What’s more profitable? NFTs. There’s no question about it. I recently sold a photo for $500. That’s a record. It’s like, I’m just Judy Lindsay and that was just a picture of the Olympics that made me happy. And it sold for $500. How crazy is that?
During the pandemic, I sold two prints for $30 each. I had to go to the print shop to make the prints. To the post office to mail out. The entire time I had to be careful who I got in touch with. That really stressed me the fuck out. All of that for $60? It just wasn’t worth it.
What do you think about the people who criticize NFTs?
When someone starts talking shit about NFTs, I’ll listen for maybe two seconds, and then, tell the person to go fuck themselves. They don’t get it. Everyone is profiting from the blockchain. Miners, businesspeople, and artists. Everyone.
I was being interviewed by a journalist for The Guardian about a month ago and I said that I consider myself the Pied Piper of the NFT community. I’ve been an artist my whole life and only now, I’ve been able to make a living off my work.
My older brothers are famous artists. But during the pandemic, they weren’t able to make a lot. That’s when I showed them NFTs. Now they know that they can take a picture of their work, mint it, and someone will be interested.
What were you like at 12 years old?
I did a lot of drawing with crayons. I was also involved in film, because one of my brothers was making movies. I think having parents that were professionals gave me the discipline I needed to become an artist. My mom was a business major and my dad was a doctor.
I wrote a book when I was 11. A complete book. It had a beginning, a middle, and an end. It’s about a bunny. I recently discovered it and it’s freaking adorable. I’ll probably make it into an NFT. I’m also thinking about animating it.
At 13, I was debilitated with depression. But art saved me. It led me to the bright side. That’s what art does to all of us.
You had mental health issues in the past?
My dad was a prominent psychiatrist. Big time. At 13, he decided I needed meds. So he put me on antidepressants. My mom was livid. I don’t think I had real clinical depression.
I feel like, if you don’t have a condition and you get on a med, you can develop that condition for real. I was over-medicated for the majority of my life.
Only recently, I started taking Celexa, an anti-anxiety med that gave me relief. I think I always had anxiety, but it simply never got treated.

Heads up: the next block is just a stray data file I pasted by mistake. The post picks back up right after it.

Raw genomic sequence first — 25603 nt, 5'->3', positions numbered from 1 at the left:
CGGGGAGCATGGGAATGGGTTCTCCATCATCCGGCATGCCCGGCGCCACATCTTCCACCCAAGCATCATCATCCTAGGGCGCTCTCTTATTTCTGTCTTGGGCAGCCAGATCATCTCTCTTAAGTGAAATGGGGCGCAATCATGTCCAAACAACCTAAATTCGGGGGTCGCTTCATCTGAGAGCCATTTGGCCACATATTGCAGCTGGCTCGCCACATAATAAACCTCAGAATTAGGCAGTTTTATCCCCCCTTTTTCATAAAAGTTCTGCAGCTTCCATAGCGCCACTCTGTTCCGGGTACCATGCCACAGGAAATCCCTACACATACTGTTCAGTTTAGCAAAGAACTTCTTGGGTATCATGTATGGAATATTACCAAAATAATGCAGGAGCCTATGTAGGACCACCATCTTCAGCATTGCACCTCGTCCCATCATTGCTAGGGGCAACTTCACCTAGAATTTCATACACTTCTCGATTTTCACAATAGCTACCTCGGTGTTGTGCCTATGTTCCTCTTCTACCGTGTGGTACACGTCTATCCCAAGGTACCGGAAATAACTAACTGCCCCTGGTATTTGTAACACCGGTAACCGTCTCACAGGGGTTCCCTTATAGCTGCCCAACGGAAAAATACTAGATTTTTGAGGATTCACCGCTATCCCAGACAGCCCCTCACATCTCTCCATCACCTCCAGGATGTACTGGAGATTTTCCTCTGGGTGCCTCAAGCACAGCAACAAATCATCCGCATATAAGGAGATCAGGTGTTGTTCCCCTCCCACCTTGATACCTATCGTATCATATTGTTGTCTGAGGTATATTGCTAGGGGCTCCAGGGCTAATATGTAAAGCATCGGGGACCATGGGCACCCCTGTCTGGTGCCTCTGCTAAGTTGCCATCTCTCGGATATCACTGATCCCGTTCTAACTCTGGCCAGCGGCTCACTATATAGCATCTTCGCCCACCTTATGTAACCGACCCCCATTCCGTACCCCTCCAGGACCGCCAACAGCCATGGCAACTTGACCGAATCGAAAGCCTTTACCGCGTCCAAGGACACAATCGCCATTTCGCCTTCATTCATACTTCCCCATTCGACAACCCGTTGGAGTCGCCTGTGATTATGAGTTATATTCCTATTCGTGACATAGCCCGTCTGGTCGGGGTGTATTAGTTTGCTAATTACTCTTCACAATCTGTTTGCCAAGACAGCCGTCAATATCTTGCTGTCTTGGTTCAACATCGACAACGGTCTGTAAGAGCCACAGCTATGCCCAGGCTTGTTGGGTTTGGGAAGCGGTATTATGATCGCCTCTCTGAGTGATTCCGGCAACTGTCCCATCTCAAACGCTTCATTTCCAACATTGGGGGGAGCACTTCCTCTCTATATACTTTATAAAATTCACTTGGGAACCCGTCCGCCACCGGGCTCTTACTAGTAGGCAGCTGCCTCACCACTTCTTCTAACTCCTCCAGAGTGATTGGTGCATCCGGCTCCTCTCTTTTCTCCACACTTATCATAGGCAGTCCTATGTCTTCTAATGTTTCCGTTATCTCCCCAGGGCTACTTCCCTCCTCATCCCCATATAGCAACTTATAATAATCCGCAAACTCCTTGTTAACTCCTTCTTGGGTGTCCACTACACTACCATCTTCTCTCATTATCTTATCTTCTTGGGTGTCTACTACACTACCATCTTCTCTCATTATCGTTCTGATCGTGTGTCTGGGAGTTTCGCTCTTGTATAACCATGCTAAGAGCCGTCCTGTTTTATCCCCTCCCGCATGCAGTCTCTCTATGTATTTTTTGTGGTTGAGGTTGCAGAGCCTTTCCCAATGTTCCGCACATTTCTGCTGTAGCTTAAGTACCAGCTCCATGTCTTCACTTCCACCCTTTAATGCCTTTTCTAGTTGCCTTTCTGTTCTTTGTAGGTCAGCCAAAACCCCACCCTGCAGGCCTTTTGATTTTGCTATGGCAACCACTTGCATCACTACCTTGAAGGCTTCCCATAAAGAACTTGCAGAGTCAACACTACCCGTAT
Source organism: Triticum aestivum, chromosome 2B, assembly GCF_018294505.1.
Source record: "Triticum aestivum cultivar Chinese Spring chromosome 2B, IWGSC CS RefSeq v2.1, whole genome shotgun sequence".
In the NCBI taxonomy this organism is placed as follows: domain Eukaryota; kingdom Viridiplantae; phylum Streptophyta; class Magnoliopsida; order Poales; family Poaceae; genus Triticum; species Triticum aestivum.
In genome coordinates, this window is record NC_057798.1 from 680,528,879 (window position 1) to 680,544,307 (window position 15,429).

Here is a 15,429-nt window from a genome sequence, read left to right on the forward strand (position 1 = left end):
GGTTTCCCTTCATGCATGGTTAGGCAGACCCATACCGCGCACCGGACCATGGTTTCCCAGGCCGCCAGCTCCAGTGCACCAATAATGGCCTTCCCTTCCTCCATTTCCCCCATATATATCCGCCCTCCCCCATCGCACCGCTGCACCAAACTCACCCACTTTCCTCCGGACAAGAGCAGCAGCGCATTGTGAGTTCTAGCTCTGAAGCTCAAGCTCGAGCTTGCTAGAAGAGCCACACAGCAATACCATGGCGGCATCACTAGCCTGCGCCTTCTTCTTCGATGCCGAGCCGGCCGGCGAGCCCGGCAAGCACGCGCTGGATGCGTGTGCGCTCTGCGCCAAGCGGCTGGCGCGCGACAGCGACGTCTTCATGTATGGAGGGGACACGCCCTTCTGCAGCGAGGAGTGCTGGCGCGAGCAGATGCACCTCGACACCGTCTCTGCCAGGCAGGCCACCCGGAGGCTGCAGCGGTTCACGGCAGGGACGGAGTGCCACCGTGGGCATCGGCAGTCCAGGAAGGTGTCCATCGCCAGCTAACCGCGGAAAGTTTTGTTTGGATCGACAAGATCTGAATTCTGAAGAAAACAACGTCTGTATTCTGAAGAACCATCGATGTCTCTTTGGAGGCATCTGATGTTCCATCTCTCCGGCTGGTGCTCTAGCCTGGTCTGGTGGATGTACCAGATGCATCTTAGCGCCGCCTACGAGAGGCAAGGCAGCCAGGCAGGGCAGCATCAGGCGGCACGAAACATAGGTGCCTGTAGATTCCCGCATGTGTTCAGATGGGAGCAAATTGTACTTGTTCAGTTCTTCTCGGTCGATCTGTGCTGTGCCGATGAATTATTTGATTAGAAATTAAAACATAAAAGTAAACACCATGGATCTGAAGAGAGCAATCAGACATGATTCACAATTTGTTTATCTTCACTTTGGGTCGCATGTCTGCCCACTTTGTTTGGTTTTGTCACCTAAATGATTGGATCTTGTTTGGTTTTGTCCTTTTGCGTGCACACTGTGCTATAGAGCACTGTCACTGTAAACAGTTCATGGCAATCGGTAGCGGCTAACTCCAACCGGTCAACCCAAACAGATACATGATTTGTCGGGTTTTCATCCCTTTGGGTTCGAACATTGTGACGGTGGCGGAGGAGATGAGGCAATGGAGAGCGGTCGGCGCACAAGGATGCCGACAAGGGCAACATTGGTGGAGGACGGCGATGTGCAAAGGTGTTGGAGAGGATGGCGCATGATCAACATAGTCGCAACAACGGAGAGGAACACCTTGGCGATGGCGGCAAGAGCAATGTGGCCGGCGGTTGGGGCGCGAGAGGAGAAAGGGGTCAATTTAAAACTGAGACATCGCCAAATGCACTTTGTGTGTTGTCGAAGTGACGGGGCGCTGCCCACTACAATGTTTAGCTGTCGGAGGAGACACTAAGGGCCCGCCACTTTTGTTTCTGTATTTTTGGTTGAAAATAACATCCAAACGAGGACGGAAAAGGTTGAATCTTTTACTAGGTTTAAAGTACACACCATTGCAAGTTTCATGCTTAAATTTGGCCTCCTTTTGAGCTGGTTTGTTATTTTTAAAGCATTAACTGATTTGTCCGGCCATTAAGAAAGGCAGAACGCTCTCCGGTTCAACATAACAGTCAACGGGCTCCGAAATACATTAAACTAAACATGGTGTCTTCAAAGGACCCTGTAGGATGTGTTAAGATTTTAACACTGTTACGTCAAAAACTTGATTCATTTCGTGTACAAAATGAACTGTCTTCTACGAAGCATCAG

How does all of this play into your art?
All my work is about joy and delight. I’m all about energy and I don’t want to spread negative energy. I really think that my purpose on this planet is to spread love and kindness, and I’ve been able to spread it through my art.
Although I’m sticking to art. Last year, I got heavily involved with the BLM movement. I was helping photographers that were rounded up here in Seattle connect with lawyers. I was very vocal about it on Twitter, and I got a lot of death threats. Of course, that freaked me out.
I had to take down a lot of information about myself. Pictures, things that pointed out to my address. I’m a public figure, there’s a lot of information on me out there. I have a radio show. People can see my face all over the city.
What’s your radio show about?
It’s a music show. I play the best of roots rock and soul. The station is called KBC and it’s pretty big here in Seattle. We have a major following on Twitter, over 70,000 people listen to us. It’s an interactive experience because I take requests.
The show allowed me to meet some of my favorite artists, like Eric Bibb and Clinton Fearon. They’re just delightful human beings. Also, I’ve met a ton of up-and-coming artists as well. We help them reach more people, and most come back when they become big.
Any plans to bring music into your NFT experience?
I have something planned with DJ Burn One. He’s doing a track and it will come with my original art. It’s framed and all. That will be dropping on Foundation. I made 90% of my money from collabs, so you can expect a few more things down the line.